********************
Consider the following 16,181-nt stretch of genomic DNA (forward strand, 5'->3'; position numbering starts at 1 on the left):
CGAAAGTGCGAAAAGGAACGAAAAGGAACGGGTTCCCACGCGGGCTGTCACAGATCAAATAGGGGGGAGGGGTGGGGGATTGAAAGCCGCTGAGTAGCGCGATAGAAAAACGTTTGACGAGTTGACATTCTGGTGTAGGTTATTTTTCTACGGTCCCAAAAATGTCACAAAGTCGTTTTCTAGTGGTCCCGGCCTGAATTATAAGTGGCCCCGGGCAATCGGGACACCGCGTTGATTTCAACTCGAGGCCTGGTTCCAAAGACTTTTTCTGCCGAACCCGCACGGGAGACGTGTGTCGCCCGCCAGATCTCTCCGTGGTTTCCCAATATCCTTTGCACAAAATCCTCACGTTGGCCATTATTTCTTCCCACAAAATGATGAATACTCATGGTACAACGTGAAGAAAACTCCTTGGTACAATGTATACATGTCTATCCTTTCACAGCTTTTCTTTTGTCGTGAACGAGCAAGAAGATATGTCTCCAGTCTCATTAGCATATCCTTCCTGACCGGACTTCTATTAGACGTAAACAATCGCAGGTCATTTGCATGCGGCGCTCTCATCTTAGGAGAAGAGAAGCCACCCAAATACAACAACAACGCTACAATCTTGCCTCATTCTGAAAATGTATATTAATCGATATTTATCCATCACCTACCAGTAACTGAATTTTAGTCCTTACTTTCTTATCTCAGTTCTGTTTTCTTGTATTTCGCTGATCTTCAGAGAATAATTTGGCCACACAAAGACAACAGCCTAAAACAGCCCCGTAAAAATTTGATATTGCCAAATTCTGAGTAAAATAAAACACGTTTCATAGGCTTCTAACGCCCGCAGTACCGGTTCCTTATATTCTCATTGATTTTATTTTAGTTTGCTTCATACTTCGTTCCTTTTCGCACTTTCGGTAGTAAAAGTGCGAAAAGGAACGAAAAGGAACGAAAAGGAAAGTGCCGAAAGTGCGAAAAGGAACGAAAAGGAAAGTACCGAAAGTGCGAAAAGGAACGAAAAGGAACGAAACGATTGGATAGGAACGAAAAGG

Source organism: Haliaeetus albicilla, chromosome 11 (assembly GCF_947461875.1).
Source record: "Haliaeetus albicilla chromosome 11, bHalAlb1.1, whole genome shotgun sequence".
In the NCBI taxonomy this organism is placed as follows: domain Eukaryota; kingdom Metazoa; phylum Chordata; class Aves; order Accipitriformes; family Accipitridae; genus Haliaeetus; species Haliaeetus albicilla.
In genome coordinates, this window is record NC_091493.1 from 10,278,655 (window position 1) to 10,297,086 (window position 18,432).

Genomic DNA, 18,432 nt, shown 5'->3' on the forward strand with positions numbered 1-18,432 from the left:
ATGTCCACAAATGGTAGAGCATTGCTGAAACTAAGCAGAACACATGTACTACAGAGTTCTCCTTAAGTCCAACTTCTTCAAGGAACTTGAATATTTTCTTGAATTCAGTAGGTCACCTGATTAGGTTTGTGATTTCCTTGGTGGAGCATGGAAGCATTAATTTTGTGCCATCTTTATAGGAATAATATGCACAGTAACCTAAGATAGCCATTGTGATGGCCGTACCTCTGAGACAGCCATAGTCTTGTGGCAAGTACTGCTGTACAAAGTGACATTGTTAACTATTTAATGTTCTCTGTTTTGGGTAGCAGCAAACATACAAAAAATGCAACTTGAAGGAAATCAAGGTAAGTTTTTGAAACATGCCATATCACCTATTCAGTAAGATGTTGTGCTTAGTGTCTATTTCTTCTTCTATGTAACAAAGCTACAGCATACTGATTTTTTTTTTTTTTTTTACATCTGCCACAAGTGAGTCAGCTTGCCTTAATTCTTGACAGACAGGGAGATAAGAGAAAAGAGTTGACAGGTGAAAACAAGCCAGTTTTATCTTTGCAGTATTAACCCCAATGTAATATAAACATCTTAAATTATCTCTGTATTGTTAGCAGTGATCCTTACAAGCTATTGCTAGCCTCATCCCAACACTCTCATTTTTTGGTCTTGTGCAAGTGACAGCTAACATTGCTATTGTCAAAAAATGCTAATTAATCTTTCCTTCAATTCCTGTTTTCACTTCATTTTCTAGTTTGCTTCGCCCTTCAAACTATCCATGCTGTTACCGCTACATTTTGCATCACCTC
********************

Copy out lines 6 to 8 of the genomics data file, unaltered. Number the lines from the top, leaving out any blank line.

In genome coordinates, this window is record NC_091493.1 from 10,278,655 (window position 1) to 10,297,086 (window position 18,432).

Genomic DNA, 18,432 nt, shown 5'->3' on the forward strand with positions numbered 1-18,432 from the left:
ATGTCCACAAATGGTAGAGCATTGCTGAAACTAAGCAGAACACATGTACTACAGAGTTCTCCTTAAGTCCAACTTCTTCAAGGAACTTGAATATTTTCTTGAATTCAGTAGGTCACCTGATTAGGTTTGTGATTTCCTTGGTGGAGCATGGAAGCATTAATTTTGTGCCATCTTTATAGGAATAATATGCACAGTAACCTAAGATAGCCATTGTGATGGCCGTACCTCTGAGACAGCCATAGTCTTGTGGCAAGTACTGCTGTACAAAGTGACATTGTTAACTATTTAATGTTCTCTGTTTTGGGTAGCAGCAAACATACAAAAAATGCAACTTGAAGGAAATCAAGGTAAGTTTTTGAAACATGCCATATCACCTATTCAGTAAGATGTTGTGCTTAGTGTCTATTTCTTCTTCTATGTAACAAAGCTACAGCATACTGATTTTTTTTTTTTTTTTTACATCTGCCACAAGTGAGTCAGCTTGCCTTAATTCTTGACAGACAGGGAGATAAGAGAAAAGAGTTGACAGGTGAAAACAAGCCAGTTTTATCTTTGCAGTATTAACCCCAATGTAATATAAACATCTTAAATTATCTCTGTATTGTTAGCAGTGATCCTTACAAGCTATTGCTAGCCTCATCCCAACACTCTCATTTTTTGGTCTTGTGCAAGTGACAGCTAACATTGCTATTGTCAAAAAATGCTAATTAATCTTTCCTTCAATTCCTGTTTTCACTTCATTTTCTAGTTTGCTTCGCCCTTCAAACTATCCATGCTGTTACCGCTACATTTTGCATCACCTC